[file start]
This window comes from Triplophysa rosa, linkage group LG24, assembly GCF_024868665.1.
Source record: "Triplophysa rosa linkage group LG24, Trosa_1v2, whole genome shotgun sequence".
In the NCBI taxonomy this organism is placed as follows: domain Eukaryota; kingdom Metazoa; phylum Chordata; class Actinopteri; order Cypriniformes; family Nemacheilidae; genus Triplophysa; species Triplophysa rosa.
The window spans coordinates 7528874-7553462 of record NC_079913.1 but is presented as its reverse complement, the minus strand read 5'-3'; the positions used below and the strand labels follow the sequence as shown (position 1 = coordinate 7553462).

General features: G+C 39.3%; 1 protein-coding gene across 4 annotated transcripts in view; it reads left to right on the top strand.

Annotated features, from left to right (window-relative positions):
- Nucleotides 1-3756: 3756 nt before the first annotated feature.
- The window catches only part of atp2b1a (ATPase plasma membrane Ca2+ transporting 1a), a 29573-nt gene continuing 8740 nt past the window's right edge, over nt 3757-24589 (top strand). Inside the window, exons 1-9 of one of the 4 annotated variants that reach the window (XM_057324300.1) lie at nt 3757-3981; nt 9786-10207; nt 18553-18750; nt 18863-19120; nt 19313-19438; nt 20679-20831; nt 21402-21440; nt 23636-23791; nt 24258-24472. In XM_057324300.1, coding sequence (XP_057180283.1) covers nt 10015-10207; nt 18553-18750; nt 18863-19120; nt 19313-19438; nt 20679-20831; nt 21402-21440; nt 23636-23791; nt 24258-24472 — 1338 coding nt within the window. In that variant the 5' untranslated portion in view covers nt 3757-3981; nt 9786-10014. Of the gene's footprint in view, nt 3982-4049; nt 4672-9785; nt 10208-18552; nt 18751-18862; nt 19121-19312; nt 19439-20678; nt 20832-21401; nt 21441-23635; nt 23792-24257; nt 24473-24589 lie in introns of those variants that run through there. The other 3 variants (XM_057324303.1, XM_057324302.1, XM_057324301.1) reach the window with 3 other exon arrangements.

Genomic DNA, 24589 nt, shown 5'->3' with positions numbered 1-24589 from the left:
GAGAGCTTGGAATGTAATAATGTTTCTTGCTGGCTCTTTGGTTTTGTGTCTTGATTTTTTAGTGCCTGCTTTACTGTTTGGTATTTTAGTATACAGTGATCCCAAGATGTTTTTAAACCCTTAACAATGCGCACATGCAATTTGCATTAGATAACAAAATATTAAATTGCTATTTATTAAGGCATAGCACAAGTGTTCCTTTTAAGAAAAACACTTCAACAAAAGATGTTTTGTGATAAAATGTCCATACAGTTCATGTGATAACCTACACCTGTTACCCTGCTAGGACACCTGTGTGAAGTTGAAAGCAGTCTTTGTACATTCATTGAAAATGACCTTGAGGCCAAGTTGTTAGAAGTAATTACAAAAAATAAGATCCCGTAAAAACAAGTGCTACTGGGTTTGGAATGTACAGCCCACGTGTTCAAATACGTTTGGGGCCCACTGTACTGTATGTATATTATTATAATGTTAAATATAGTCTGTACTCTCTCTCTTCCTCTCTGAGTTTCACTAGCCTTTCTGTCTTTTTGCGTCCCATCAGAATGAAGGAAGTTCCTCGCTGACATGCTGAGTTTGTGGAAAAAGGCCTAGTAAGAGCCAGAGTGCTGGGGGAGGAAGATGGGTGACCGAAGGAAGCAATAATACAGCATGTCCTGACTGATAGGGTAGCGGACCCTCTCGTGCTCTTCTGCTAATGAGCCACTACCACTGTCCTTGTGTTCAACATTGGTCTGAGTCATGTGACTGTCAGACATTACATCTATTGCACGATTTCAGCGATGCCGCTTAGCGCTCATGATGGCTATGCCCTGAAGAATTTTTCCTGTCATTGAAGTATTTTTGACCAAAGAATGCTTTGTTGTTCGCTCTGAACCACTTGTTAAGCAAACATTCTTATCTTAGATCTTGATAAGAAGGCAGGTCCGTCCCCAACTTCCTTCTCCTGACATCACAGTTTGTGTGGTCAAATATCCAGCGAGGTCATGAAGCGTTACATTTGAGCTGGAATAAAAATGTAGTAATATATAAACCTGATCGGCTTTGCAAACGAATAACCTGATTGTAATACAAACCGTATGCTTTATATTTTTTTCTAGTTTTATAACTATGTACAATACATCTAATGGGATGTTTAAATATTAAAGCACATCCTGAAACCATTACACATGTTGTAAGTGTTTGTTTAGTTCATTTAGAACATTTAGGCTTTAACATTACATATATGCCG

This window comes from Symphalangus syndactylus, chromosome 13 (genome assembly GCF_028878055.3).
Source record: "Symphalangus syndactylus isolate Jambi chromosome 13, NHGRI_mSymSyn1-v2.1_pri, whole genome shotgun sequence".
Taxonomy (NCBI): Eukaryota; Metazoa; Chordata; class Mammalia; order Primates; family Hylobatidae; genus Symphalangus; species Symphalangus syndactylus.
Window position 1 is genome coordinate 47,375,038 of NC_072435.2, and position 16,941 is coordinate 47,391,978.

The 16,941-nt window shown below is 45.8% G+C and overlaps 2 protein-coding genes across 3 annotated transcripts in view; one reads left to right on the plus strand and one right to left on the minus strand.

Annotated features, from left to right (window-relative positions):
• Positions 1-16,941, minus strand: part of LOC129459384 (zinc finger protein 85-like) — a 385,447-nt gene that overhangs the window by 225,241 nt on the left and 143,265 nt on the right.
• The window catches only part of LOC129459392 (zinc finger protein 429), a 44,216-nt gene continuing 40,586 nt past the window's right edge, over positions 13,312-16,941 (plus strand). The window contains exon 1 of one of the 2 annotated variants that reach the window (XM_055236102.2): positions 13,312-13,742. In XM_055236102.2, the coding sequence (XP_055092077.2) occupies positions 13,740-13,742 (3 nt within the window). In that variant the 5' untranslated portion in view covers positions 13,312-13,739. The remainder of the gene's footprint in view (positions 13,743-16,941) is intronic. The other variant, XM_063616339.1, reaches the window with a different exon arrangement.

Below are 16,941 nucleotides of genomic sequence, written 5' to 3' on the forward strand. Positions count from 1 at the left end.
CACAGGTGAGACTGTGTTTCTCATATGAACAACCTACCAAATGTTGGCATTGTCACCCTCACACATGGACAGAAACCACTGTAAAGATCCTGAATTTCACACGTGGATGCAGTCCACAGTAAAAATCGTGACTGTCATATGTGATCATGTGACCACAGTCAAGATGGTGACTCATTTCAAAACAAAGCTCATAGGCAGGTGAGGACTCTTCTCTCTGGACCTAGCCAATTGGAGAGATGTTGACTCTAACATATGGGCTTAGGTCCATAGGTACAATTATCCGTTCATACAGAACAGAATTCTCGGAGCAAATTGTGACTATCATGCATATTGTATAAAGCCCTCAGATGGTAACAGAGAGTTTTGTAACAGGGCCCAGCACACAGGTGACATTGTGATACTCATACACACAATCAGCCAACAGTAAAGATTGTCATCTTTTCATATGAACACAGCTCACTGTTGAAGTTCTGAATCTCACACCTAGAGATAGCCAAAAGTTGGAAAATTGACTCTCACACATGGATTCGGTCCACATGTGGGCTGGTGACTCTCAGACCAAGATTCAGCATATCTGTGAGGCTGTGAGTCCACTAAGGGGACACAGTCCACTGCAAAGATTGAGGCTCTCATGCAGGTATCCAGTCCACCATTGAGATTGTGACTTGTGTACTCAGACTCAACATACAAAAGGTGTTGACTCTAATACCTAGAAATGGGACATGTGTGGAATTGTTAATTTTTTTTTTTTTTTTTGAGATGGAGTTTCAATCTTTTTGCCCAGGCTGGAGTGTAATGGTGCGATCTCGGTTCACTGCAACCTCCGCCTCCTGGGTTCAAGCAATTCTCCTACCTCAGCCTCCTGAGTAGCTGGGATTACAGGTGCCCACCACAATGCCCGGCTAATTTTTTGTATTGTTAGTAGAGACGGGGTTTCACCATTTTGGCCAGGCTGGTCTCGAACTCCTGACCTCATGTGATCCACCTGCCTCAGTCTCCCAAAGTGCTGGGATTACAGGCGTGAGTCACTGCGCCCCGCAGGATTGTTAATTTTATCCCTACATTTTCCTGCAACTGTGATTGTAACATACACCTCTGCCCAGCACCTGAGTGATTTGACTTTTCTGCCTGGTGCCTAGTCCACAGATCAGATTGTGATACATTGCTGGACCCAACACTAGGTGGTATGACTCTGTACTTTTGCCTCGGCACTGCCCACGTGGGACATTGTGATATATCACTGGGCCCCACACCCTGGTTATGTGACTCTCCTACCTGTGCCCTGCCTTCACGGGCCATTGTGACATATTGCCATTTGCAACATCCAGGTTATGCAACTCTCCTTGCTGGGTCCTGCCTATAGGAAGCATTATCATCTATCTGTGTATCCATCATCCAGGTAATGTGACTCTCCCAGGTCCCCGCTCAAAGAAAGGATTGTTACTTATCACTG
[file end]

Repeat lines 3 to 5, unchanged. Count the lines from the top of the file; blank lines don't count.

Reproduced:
In the NCBI taxonomy this organism is placed as follows: domain Eukaryota; kingdom Metazoa; phylum Chordata; class Actinopteri; order Cypriniformes; family Nemacheilidae; genus Triplophysa; species Triplophysa rosa.
The window spans coordinates 7528874-7553462 of record NC_079913.1 but is presented as its reverse complement, the minus strand read 5'-3'; the positions used below and the strand labels follow the sequence as shown (position 1 = coordinate 7553462).

General features: G+C 39.3%; 1 protein-coding gene across 4 annotated transcripts in view; it reads left to right on the top strand.